Missouri's new secretary of state got our attention Friday with steps he announced to boost the public's involvement in shaping citizen-led ballot proposals.
Secretary Jason Kander, on the job for just 10 days, said he will use his office’s website to post submitted initiative petitions. The public then will have five days to offer comments by phone, mail or e-mail before his office drafts the official summary.
These summaries are critical to the process. The official summary is printed on each petition page that is circulated for signatures. Also, if enough valid signatures are collected, this is the summary that appears on the ballot.
For ballot proposals that start in the legislature, lawmakers can write their own summaries or have the secretary of state do it.
Too often in the recent past these summaries of ballot questions have become subjects of controversy. Robin Carnahan, like Kander a Democrat, frequently was criticized by Republicans who said her summaries were biased. Five of her summaries — including ones on eminent domain, embryonic stem cell research and health insurance exchanges — were rewritten by judges after they were challenged in court.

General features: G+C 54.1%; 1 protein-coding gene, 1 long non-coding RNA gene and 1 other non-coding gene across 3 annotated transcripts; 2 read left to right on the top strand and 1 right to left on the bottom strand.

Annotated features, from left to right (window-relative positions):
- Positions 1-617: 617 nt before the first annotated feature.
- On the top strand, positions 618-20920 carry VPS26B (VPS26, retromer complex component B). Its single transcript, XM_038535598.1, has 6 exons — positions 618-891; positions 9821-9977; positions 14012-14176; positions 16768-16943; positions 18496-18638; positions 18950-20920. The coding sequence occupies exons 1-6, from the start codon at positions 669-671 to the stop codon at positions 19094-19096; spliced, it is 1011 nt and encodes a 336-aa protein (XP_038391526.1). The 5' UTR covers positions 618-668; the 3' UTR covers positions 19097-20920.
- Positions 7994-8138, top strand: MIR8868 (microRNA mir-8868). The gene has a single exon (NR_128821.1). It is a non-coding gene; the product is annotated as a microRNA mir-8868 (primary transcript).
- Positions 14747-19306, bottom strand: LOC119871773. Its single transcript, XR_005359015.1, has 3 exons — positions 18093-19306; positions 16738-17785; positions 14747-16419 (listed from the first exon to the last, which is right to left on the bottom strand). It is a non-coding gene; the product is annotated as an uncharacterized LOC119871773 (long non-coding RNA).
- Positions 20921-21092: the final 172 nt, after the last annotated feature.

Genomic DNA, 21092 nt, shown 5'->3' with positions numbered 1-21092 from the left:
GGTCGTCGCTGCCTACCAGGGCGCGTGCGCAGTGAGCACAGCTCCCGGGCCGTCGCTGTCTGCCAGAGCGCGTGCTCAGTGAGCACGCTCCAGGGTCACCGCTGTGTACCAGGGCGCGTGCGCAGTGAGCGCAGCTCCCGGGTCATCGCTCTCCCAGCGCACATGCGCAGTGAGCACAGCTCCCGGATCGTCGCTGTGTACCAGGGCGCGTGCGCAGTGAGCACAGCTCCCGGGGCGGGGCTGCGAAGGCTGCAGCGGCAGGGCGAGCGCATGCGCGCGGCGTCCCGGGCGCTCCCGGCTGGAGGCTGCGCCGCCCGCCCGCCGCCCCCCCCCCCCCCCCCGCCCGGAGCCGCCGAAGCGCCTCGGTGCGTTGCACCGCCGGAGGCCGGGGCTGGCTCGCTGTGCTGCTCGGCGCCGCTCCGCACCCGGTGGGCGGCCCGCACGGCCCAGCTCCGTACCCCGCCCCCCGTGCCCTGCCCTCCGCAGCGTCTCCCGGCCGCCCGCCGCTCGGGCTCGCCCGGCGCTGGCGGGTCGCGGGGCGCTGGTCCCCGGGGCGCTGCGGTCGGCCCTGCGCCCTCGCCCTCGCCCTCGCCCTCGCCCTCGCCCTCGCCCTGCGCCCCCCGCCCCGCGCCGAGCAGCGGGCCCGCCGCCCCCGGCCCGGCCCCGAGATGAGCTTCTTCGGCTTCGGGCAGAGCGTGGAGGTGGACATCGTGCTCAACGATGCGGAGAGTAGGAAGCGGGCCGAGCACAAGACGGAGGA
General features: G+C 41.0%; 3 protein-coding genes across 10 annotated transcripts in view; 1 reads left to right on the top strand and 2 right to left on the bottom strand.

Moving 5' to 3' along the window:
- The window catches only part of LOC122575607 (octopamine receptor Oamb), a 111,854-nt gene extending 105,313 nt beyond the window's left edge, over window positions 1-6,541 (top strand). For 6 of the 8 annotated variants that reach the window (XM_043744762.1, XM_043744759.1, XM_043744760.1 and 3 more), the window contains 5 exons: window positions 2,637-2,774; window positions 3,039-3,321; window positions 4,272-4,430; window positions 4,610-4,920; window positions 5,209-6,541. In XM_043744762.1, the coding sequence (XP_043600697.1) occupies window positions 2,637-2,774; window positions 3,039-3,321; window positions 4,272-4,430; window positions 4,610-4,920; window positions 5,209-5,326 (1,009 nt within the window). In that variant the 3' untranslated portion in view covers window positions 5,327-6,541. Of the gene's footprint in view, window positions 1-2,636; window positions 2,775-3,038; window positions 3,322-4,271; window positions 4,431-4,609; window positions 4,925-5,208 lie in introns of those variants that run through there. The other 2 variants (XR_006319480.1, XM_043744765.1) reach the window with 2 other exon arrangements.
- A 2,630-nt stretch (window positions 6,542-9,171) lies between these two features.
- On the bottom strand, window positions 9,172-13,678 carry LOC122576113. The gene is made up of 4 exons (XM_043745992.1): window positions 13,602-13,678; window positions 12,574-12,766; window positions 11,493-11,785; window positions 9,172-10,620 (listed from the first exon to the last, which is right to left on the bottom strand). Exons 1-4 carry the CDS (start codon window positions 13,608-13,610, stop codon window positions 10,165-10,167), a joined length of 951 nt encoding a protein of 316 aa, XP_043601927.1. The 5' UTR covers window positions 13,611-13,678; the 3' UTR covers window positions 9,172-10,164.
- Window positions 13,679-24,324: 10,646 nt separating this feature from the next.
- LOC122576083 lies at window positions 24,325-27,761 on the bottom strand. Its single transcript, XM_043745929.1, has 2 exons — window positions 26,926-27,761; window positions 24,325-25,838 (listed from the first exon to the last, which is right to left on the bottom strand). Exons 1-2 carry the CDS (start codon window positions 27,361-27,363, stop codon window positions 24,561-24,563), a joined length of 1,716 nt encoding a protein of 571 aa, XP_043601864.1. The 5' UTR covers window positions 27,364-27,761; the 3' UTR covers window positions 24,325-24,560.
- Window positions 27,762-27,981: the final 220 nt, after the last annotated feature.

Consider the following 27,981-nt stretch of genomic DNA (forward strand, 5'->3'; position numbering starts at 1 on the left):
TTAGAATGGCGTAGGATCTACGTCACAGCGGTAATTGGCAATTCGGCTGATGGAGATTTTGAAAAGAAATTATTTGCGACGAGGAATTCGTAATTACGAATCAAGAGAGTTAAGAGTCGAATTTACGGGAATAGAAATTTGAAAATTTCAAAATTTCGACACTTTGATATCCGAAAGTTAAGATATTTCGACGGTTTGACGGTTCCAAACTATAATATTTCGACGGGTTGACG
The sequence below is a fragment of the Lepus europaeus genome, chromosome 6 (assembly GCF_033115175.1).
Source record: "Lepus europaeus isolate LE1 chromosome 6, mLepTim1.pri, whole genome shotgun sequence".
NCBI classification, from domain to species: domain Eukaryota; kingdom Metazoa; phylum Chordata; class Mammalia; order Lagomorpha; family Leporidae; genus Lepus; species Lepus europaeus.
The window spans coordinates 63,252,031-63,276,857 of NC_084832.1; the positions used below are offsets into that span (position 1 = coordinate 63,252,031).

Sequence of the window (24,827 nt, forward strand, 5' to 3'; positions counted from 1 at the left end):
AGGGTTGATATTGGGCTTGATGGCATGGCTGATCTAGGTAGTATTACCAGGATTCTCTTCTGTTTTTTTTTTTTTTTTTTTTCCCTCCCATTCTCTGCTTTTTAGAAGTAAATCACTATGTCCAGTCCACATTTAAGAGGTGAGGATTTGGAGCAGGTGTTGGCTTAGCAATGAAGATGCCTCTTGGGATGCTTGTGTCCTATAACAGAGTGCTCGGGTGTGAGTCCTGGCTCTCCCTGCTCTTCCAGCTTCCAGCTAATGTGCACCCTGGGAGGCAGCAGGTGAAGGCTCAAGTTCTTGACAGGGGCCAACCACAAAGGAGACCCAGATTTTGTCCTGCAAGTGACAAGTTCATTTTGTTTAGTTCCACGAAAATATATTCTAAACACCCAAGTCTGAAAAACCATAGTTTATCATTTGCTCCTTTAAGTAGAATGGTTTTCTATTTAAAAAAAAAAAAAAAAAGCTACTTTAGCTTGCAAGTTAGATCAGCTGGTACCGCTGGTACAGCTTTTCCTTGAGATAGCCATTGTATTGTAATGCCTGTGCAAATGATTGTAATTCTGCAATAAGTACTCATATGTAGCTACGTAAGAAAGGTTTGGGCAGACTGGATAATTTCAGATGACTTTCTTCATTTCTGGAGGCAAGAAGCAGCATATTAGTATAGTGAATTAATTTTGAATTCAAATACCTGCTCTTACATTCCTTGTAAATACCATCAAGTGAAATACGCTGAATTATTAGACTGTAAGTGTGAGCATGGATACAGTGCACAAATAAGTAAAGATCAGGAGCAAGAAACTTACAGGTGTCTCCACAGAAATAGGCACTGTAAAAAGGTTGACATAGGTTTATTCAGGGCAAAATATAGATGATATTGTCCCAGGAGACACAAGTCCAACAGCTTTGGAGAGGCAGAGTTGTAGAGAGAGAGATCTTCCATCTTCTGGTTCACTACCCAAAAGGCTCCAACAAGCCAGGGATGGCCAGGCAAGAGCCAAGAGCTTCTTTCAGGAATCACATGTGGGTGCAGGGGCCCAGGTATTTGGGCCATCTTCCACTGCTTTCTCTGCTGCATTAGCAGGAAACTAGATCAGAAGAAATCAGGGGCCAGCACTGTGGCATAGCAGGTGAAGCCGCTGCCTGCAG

Under Secretary Carnahan, the Associated Press notes, people had to submit a request under Missouri’s open-records law if they wanted to get a copy of a proposed initiative before her office had prepared an official summary for it. There was no formal public comment period.
Legislative advances in behalf of open government and open records have been hard to come by lately in Missouri. Often, advocates for government in the sunshine must satisfy themselves with simply heading off bad ideas.
This is why it matters that our elected statewide officeholders do everything they reasonably can to make improvements on their own.
Secretary Kander has vowed his ballot summaries will be “fair” and “easy to understand.” That’s an appropriate pledge, but his steps to take input from the public almost certainly will improve the process.